Sometimes, when I’m feeling a little insecure about my current talents, I reminisce about the days when I used to be able to do certain things. Like do flips on a trampoline. Or fit through one of those collapsible play tunnels. Or have enough imagination to act out an entire three-hour scenario of soap-opera proportions with my Barbies.
And sometimes I wish I could do things I’ve never been able to do before. Like run a marathon. Or speak fluent German. Or sustain the energy to write a novel.
Alas, though I haven’t met all of my goals, this week I have been able to cross one achievement off my list: make a pretzel. Actually, a bretzel.
What is a bretzel, you ask? That’s a good question, one I couldn’t answer myself until I looked it up on the glorious World Wide Web. A bretzel — more specifically, a bretzel roll — is a Bavarian pretzel sandwich roll. In laymen’s terms, it’s a yummy, warm bundle of salty, fluffy, pretzel-y tastiness. And a super-easy recipe, too.
The ingredients and process are simple — mix some yeast, water and flour in a food processor, knead the heck of it, shape it, give it a bath, and you’re done! Yep, that’s right, a bath — a foamy pot of baking soda, the pivotal moment when the dough becomes “pretzel” dough. When the little dough babies are plopped into the pot, the steam gives off that very familiar aroma you waft while walking past an Auntie Anne’s at the mall, or a German bakery — whichever is more relevant.
The dough was extremely elastic but took forever to knead — at least 15 minutes, and even then it didn’t pass the good ol’ windowpane test. When dividing the dough into rolls I used a pizza cutter to ensure more even pieces, and was pretty impressed with my craftiness. And when the rolls came out of the oven, all warm and caramel-brown with a crispy outer shell and an inner fluffy stuffing, the smell of salt dissipating from the soft crosscut in the center… Oh. They. Were. Heavenly.
Debrief: Though the recipe I found (adapted on the food blog Smitten Kitchen from Bon Appetit) strongly encourages/reminds you not to cover bretzel rolls when you store them, but instead leave them uncovered for up to two days, my rolls were as hard as rocks the following morning. In other words, eat them right when they emerge from the oven doors, or at least within several hours. But I’m sure that won’t be too difficult.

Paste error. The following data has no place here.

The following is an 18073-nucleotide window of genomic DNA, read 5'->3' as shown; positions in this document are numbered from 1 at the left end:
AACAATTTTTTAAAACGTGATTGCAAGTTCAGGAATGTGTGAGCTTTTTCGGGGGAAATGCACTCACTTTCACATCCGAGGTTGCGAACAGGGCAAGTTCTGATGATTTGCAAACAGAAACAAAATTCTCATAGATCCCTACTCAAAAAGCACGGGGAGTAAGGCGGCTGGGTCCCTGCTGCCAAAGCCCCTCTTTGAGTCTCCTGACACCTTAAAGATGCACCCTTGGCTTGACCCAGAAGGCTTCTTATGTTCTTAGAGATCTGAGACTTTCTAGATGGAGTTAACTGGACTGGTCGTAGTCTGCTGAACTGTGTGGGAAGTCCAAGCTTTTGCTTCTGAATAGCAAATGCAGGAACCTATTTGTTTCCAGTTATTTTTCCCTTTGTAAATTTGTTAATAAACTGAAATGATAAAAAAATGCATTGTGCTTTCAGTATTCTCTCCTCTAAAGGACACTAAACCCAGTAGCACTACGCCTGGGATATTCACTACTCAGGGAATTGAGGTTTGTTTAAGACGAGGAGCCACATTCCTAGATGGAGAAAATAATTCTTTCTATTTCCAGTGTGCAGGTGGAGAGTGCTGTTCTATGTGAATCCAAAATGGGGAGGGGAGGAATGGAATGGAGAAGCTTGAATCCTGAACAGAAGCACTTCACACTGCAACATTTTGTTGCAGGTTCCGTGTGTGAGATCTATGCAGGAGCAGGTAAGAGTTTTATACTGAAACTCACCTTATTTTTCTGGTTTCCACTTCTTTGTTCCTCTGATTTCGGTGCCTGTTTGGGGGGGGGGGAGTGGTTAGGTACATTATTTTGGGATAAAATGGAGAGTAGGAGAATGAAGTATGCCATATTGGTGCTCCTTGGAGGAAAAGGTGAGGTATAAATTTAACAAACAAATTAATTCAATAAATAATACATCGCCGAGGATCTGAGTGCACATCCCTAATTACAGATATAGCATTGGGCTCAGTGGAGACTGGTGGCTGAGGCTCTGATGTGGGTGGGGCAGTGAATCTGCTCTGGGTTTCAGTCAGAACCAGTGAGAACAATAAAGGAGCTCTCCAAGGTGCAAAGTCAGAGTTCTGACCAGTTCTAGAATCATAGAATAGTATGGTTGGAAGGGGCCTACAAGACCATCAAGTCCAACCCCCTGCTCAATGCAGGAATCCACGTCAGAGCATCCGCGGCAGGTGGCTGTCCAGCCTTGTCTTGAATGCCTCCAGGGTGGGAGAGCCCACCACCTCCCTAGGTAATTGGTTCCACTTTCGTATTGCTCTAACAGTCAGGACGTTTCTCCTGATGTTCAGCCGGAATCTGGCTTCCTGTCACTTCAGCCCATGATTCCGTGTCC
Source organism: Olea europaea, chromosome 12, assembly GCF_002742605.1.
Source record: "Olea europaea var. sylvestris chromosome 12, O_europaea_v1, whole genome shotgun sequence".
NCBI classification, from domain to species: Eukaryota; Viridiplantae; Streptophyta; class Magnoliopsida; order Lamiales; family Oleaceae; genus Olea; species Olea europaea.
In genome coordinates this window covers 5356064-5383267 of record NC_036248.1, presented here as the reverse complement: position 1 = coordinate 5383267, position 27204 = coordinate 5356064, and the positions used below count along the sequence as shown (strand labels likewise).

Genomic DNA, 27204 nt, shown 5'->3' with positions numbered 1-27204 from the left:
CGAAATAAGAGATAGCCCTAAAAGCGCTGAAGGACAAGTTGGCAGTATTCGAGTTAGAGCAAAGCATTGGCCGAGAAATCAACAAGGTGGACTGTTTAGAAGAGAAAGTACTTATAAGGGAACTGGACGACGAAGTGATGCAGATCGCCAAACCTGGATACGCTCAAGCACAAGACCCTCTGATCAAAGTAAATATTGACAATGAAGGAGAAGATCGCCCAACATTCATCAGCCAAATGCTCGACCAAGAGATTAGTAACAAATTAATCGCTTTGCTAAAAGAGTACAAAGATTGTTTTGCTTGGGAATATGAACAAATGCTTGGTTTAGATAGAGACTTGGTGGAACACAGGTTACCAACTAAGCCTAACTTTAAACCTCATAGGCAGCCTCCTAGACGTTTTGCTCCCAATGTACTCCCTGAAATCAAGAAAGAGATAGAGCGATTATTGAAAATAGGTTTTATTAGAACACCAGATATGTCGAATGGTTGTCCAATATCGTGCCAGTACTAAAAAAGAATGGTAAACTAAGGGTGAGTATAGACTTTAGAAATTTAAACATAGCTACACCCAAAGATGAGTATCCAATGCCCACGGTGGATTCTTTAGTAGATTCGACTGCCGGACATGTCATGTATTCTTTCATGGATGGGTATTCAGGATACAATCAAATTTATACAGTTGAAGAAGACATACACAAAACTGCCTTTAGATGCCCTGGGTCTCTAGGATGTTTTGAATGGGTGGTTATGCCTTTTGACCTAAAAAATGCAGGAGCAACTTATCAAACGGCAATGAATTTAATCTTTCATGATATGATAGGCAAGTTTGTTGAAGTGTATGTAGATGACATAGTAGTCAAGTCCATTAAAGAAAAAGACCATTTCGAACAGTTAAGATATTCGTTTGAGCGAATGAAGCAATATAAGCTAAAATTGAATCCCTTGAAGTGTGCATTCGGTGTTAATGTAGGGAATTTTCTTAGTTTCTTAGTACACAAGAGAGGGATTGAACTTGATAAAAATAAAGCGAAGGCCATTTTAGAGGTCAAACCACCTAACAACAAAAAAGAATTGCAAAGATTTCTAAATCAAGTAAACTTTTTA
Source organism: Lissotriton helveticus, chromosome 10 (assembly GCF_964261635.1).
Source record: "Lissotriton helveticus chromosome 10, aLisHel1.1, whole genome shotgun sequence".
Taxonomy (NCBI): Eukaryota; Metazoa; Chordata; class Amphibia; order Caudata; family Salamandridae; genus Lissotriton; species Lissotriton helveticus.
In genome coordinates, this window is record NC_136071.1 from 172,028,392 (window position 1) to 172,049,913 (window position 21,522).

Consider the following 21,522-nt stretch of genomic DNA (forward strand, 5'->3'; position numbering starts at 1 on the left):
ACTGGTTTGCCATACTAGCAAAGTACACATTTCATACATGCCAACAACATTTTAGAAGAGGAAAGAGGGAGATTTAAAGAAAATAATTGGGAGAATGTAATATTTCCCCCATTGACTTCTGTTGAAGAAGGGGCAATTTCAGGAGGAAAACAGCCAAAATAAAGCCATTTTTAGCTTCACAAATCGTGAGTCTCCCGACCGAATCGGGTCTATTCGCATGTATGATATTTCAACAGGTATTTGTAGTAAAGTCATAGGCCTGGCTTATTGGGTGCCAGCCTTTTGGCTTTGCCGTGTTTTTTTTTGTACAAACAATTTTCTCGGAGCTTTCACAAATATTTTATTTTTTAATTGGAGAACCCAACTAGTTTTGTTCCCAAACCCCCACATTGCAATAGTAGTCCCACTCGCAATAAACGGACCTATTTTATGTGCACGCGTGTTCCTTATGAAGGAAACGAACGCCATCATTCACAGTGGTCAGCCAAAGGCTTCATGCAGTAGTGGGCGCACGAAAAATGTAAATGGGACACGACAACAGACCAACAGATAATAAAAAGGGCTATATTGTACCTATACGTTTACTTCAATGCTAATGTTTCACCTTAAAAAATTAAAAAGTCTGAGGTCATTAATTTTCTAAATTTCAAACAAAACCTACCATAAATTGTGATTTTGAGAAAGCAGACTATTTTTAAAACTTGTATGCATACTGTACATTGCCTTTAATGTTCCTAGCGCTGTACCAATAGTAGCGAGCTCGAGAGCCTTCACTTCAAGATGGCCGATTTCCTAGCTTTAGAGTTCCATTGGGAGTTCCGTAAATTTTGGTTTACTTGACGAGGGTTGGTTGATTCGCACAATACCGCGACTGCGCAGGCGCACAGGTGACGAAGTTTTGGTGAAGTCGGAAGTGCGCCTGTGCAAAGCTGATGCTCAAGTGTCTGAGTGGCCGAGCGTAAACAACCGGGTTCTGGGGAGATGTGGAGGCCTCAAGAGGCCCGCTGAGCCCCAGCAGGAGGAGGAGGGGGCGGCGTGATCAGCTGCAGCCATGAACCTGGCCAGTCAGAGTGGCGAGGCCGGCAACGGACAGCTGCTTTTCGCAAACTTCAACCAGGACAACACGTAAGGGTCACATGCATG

P.S. Merry Christmas, everyone.
2 3/4 cups bread flour
1 envelope quick-rising yeast (or 2 1/4 tsp active dry yeast, which increases the initial rising time to nearly an hour)
1 teaspoon salt
1 teaspoon sugar
1 cup plus 2 tablespoons (about) hot water (125°F to 130°F)
8 cups water
1/4 cup baking soda
2 tablespoons sugar
1 egg white, beaten to blend (glaze)
Combine bread flour, one envelope (2 1/4 tsp) yeast, one teaspoon salt and one teaspoon sugar in food processor and blend. With machine running, gradually pour hot water through feed tube, adding enough water to form smooth elastic dough. Process one minute to knead. Grease medium bowl. Add dough to bowl, turning to coat. Cover bowl with plastic wrap, then towel; let dough rise in warm draft-free area until doubled in volume, about 35 minutes (or, with active dry yeast, closer to an hour).
Flour baking sheet, or clear area of counter. Punch dough down and knead on lightly floured surface until smooth. Divide into 8 pieces. Form each dough piece into ball. Place dough balls on prepared surface, flattening each slightly. Using serrated knife, cut X in top center of each dough ball. Cover with towel and let dough balls rise until almost doubled in volume, about 20 minutes (in this time, I suggest prepping the water bath and preheating the oven so the rolls don’t rise too much… maybe this is common sense, but I have to remind myself sometimes).
Preheat oven to 375°F. Grease another baking sheet and sprinkle with cornmeal. Bring 8 cups water to boil in large saucepan. Add baking soda and 2 tablespoons sugar (water will foam up). Add 4 rolls and cook 30 seconds per side. Using slotted spoon, transfer rolls to prepared sheet, arranging X side up. Repeat with remaining rolls.
Brush rolls with egg white glaze. Sprinkle rolls generously with coarse salt. Bake rolls until brown, about 25 minutes. Transfer to racks and cool 10 minutes. Serve rolls warm or room temperature.